38 Years Later, El Centro for Puerto Rican Studies

Founded in 1973, El Centro for Puerto Rican Studies in New York City has become more than an archive. It’s more than a library. The center has become a reference point for the heart of Puerto Rican culture.

El Centro holds some of Puerto Rico's most prized historical literature and references in an attempt to answer some of people's most introspective questions, including: What does it mean to be Puerto Rican?

“We are in charge of conserving that heritage, that legacy,” said Edwin Meléndez, El Center’s director.

El Centro is trying to make sure that everyone with an affinity for the culture has a destination where they can go and study its history, the merging of two ancestries. It holds over 250 collections from some of the top names in Puerto Rico’s American history. Its archives are donated by the authors of the work.

“These are one-of-a-kind pieces that you can’t find anywhere else in the world,” said Meléndez. “These archives document the cultural mix of Puerto Ricans and American culture.”

Many of these pieces surround the history of New York City, which has the largest population of Puerto Ricans outside of Puerto Rico. According to the U.S. Census’ American Community Survey, the city is home to some 800,000 Puerto Ricans.

Pieces include Oscar García Rivera’s political artifacts. García Rivera ran for New York State Assemblyman as a Republican in 1937, and was the first Puerto Rican to be hold political office in the US. El Centro has everything from pamphlets to posters of the campaign.

Meléndez says among his favorites are the first Puerto Rican librarian, Pura Belpre’s puppets and the Presidential Medals awarded to Tony Pantojas and Helen Rodríguez. Or maybe a hat signed by Pedro Pietri, a Nuyorican poet and playwright.

“There are many candidates for the best,” he said.

The archive contains collections from people like Olga Méndez – the first Puerto Rican woman elected to a state legislature in the US. Her memorabilia includes plaques, files from her time in office and correspondence. Mendez represented the 28th District in New York City for 28 years, until she was defeated by José Serrano in 2004.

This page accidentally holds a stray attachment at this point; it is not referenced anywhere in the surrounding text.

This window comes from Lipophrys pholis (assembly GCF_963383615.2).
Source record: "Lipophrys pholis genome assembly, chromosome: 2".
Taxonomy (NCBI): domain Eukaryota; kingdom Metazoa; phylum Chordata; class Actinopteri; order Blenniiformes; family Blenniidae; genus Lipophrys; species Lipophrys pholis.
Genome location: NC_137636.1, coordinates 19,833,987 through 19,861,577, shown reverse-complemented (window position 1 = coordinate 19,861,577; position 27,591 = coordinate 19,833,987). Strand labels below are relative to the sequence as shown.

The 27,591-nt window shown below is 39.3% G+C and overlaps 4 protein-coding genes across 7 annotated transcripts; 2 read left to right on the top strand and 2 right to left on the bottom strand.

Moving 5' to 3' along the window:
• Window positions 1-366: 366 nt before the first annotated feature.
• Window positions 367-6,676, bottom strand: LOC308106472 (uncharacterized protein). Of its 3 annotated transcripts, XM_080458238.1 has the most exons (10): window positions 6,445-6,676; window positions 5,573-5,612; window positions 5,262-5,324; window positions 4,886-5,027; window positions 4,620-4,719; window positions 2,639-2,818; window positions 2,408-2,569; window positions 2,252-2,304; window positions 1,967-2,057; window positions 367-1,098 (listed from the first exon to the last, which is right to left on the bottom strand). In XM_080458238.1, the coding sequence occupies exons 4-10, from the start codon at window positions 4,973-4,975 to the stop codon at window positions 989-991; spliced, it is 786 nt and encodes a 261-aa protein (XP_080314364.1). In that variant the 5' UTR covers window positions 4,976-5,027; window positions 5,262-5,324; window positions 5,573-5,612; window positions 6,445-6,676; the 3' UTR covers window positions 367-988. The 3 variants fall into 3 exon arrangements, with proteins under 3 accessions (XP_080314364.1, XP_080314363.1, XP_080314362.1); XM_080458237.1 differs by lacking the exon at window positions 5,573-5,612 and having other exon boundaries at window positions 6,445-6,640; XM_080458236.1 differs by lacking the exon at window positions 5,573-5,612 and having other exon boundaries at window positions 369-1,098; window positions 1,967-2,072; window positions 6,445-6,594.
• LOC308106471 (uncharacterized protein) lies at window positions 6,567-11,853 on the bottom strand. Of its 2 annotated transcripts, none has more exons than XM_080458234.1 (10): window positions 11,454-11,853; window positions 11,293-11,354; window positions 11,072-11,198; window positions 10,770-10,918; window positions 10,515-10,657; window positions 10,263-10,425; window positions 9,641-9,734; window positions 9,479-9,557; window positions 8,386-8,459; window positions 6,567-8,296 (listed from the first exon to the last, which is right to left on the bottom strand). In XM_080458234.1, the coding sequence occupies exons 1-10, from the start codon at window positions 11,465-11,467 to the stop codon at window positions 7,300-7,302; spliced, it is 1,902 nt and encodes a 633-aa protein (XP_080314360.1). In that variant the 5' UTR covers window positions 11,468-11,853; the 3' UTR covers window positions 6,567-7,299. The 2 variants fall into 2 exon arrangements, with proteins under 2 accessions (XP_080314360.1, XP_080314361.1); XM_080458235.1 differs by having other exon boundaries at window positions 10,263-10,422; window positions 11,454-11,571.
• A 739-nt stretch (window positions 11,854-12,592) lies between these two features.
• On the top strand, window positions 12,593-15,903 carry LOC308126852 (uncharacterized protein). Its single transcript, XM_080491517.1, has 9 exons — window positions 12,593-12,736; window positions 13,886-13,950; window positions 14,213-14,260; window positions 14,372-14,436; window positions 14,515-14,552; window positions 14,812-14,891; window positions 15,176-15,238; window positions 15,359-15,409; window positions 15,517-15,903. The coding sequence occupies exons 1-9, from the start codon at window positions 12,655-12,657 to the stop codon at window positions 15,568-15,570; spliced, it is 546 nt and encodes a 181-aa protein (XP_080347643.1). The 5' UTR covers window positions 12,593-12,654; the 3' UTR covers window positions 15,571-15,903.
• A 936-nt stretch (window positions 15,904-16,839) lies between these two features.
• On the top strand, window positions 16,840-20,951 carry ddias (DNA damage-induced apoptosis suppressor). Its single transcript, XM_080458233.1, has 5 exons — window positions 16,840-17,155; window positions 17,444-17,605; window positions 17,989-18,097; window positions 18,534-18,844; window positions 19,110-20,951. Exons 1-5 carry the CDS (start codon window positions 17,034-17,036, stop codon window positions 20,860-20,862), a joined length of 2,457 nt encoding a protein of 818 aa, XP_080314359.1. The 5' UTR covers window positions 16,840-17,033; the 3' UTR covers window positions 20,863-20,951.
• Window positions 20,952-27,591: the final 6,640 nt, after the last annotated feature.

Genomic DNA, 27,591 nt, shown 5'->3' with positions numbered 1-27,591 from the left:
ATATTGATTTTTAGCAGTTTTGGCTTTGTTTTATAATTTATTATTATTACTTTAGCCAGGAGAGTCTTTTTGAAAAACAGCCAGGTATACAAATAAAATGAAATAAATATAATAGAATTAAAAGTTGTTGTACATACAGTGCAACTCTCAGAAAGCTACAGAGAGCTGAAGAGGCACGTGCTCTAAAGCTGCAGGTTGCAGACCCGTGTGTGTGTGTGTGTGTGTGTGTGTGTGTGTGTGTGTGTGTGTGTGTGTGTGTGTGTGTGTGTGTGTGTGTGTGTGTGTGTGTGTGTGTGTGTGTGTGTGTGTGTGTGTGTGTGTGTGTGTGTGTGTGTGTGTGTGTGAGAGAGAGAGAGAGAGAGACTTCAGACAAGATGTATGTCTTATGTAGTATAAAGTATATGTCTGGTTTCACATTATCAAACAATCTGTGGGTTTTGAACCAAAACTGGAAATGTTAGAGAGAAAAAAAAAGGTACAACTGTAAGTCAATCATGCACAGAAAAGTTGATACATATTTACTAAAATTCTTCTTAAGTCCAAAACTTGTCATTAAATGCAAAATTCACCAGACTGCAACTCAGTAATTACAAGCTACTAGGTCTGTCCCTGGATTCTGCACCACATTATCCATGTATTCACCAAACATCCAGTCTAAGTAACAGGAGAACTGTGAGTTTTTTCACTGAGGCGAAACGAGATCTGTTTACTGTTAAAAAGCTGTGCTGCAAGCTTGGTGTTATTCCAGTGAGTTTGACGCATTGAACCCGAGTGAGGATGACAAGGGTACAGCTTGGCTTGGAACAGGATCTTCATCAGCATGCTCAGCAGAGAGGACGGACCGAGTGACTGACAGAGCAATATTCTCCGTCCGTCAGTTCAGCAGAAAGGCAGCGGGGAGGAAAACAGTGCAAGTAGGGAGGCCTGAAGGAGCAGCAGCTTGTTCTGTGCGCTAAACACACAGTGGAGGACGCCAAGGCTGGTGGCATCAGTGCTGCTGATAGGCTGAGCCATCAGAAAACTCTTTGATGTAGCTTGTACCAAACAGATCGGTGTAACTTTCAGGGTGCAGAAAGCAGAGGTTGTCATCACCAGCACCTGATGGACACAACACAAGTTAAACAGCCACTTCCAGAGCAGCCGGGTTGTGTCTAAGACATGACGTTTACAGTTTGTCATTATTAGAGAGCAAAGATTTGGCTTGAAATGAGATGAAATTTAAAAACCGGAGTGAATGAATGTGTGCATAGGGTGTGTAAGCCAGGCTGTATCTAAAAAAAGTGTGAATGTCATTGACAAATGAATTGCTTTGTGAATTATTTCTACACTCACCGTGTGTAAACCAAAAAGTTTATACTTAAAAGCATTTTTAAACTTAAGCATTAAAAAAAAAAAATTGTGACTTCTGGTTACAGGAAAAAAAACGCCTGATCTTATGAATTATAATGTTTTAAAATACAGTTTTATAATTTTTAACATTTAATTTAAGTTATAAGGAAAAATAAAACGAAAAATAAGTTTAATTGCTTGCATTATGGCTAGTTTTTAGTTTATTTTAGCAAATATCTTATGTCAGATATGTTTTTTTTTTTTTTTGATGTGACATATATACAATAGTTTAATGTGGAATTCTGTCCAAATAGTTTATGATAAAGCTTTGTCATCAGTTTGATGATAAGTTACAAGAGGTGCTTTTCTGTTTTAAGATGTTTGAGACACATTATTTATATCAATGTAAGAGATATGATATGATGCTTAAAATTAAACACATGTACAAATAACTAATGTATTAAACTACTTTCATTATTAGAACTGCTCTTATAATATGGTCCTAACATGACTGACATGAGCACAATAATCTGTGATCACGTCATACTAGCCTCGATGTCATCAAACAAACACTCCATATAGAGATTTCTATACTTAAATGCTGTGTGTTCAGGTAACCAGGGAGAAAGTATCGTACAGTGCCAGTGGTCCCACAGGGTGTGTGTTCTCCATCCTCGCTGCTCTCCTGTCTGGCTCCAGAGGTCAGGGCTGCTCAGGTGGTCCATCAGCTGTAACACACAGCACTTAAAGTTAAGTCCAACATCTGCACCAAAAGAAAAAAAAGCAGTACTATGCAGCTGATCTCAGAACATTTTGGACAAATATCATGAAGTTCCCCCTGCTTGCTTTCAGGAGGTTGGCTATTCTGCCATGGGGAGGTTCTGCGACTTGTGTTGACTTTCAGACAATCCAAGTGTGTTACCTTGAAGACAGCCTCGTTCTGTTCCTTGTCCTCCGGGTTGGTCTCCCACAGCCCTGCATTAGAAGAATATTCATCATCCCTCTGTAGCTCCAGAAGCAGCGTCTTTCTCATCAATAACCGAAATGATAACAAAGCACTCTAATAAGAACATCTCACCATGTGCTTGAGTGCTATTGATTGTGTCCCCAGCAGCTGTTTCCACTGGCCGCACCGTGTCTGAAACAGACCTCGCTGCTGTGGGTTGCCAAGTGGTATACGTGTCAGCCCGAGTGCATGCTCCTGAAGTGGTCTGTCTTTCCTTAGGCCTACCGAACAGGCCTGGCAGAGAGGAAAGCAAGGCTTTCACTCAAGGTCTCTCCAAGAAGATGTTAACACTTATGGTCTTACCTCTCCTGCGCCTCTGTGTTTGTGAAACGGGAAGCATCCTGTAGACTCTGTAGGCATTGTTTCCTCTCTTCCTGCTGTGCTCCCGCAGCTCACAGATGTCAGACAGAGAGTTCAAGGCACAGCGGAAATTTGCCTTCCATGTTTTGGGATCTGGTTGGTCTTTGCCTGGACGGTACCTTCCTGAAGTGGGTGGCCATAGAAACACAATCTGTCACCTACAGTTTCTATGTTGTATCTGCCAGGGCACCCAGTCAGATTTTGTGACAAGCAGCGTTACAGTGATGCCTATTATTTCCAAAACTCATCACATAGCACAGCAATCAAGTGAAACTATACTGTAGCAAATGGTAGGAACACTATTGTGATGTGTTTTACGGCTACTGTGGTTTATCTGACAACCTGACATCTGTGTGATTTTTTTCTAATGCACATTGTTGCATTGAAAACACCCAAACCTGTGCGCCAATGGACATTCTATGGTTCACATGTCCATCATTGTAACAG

“I think that New York City holds a special place in the history of the Puerto Rican community in the United States,” Meléndez said. “New York City has been the birth place of the Puerto Rican Diaspora. To date, Puerto Ricans are the footing of Latino culture in the city.”

These collections share a grand gray area with the history of New York City. It’s what makes El Centro an important historical place for the city.

Funded by the State of New York, The City University of New York, and Hunter College, El Centro grew as an idea from CUNY students in the late 60s and early 70s who were fighting for a tuition-free public college.

El Centro does not stop at collecting and archiving original works – it also operates educational programs for students who want to learn about their Puerto Rican heritage and people who want to teach Puerto Rican studies.

“Having the collection is just the first start,” Meléndez said. “We are trying to help people find answers to guide them to better understand the Puerto Rican community.”

Housed in Hunter College, Meléndez said students and researchers are welcome at El Centro to “promote cultural continuity.”

“We often work together,” Meléndez said. “We have students here with an affinity for the Puerto Rican history. They want to know about the roots of their parents and grandparents.”

He said what he wants is to start conversation. To try and answer the question that people keep asking.

“What defines us as Puerto Ricans has evolved over time and has increased in complexity. What does it mean to be Puerto Rican? It’s an evolving question that we may never have a response to,” he said. “This never ending, revolving question is what the center is all about. All of this translates into how people can become leaders and make a difference in their community.”

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